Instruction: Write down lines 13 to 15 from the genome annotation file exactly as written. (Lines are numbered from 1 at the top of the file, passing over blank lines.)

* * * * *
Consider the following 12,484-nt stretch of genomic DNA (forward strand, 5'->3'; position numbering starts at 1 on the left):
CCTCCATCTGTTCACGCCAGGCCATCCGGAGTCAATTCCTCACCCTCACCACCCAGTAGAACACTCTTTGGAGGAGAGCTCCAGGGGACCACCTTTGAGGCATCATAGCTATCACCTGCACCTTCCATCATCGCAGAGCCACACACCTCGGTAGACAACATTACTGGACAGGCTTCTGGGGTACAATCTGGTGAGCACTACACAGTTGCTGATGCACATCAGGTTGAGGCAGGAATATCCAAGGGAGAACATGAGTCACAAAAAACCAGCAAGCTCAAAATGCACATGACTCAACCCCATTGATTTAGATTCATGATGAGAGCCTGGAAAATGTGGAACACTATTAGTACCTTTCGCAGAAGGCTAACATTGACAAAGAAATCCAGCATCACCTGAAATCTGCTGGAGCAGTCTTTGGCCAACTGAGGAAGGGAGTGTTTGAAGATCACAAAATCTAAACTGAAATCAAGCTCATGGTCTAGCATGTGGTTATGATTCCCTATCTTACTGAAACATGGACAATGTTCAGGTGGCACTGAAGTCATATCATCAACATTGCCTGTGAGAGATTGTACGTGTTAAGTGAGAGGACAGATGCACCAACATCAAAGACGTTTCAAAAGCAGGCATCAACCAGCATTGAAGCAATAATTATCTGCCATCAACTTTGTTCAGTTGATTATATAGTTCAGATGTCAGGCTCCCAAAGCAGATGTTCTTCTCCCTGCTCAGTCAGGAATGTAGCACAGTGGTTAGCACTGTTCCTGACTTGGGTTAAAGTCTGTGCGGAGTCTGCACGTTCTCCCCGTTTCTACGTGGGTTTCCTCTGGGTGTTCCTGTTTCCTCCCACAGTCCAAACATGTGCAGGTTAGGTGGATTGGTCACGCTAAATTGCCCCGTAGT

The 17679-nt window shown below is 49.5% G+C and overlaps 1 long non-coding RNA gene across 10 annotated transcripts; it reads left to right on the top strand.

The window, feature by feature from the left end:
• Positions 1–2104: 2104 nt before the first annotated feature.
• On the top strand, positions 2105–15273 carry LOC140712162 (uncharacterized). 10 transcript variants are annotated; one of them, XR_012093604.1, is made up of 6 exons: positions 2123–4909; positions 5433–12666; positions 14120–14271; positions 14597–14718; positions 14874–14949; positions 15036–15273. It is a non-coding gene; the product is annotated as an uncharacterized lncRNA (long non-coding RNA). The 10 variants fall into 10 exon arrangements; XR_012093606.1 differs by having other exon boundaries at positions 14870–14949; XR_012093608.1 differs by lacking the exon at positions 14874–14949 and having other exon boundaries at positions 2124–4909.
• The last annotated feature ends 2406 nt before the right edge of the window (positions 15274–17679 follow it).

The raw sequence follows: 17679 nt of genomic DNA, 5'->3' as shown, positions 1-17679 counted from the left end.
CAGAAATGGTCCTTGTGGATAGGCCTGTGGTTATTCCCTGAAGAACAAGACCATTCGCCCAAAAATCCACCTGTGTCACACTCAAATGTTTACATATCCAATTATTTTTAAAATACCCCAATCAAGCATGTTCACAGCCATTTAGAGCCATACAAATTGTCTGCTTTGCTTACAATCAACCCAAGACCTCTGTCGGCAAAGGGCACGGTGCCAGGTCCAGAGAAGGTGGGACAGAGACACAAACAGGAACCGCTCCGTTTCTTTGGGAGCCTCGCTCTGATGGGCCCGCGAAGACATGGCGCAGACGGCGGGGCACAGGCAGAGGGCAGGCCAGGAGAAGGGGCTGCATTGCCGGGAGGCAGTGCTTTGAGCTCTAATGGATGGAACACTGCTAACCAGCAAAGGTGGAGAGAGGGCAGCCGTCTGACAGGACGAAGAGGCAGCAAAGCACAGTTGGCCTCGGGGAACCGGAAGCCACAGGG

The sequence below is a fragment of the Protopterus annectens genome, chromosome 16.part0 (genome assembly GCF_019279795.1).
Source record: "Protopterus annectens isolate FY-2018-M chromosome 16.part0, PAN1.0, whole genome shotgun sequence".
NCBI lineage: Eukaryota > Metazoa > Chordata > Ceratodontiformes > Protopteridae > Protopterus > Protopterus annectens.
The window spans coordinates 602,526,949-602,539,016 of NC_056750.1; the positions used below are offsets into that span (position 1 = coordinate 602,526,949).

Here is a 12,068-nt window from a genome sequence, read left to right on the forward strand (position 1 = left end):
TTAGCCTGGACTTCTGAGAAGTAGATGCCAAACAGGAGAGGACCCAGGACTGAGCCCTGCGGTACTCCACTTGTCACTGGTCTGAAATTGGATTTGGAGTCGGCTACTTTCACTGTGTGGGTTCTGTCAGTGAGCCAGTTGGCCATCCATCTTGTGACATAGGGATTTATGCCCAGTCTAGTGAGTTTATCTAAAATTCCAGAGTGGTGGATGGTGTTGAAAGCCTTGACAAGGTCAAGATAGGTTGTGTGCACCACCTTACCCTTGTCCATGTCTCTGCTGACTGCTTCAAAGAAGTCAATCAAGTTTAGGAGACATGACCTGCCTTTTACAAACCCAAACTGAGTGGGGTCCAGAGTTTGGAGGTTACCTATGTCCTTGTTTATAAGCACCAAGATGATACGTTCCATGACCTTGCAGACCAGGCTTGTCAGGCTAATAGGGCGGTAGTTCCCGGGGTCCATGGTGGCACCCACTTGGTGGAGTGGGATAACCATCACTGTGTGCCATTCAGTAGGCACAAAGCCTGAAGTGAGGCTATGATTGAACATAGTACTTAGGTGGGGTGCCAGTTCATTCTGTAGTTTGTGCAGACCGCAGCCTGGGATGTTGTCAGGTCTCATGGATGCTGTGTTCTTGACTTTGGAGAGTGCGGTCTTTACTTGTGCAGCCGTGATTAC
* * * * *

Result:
The window spans coordinates 602,526,949-602,539,016 of NC_056750.1; the positions used below are offsets into that span (position 1 = coordinate 602,526,949).

Here is a 12,068-nt window from a genome sequence, read left to right on the forward strand (position 1 = left end):
TTAGCCTGGACTTCTGAGAAGTAGATGCCAAACAGGAGAGGACCCAGGACTGAGCCCTGCGGTACTCCACTTGTCACTGGTCTGAAATTGGATTTGGAGTCGGCTACTTTCACTGTGTGGGTTCTGTCAGTGAGCCAGTTGGCCATCCATCTTGTGACATAGGGATTTATGCCCAGTCTAGTGAGTTTATCTAAAATTCCAGAGTGGTGGATGGTGTTGAAAGCCTTGACAAGGTCAAGATAGGTTGTGTGCACCACCTTACCCTTGTCCATGTCTCTGCTGACTGCTTCAAAGAAGTCAATCAAGTTTAGGAGACATGACCTGCCTTTTACAAACCCAAACTGAGTGGGGTCCAGAGTTTGGAGGTTACCTATGTCCTTGTTTATAAGCACCAAGATGATACGTTCCATGACCTTGCAGACCAGGCTTGTCAGGCTAATAGGGCGGTAGTTCCCGGGGTCCATGGTGGCACCCACTTGGTGGAGTGGGATAACCATCACTGTGTGCCATTCAGTAGGCACAAAGCCTGAAGTGAGGCTATGATTGAACATAGTACTTAGGTGGGGTGCCAGTTCATTCTGTAGTTTGTGCAGACCGCAGCCTGGGATGTTGTCAGGTCTCATGGATGCTGTGTTCTTGACTTTGGAGAGTGCGGTCTTTACTTGTGCAGCCGTGATTAC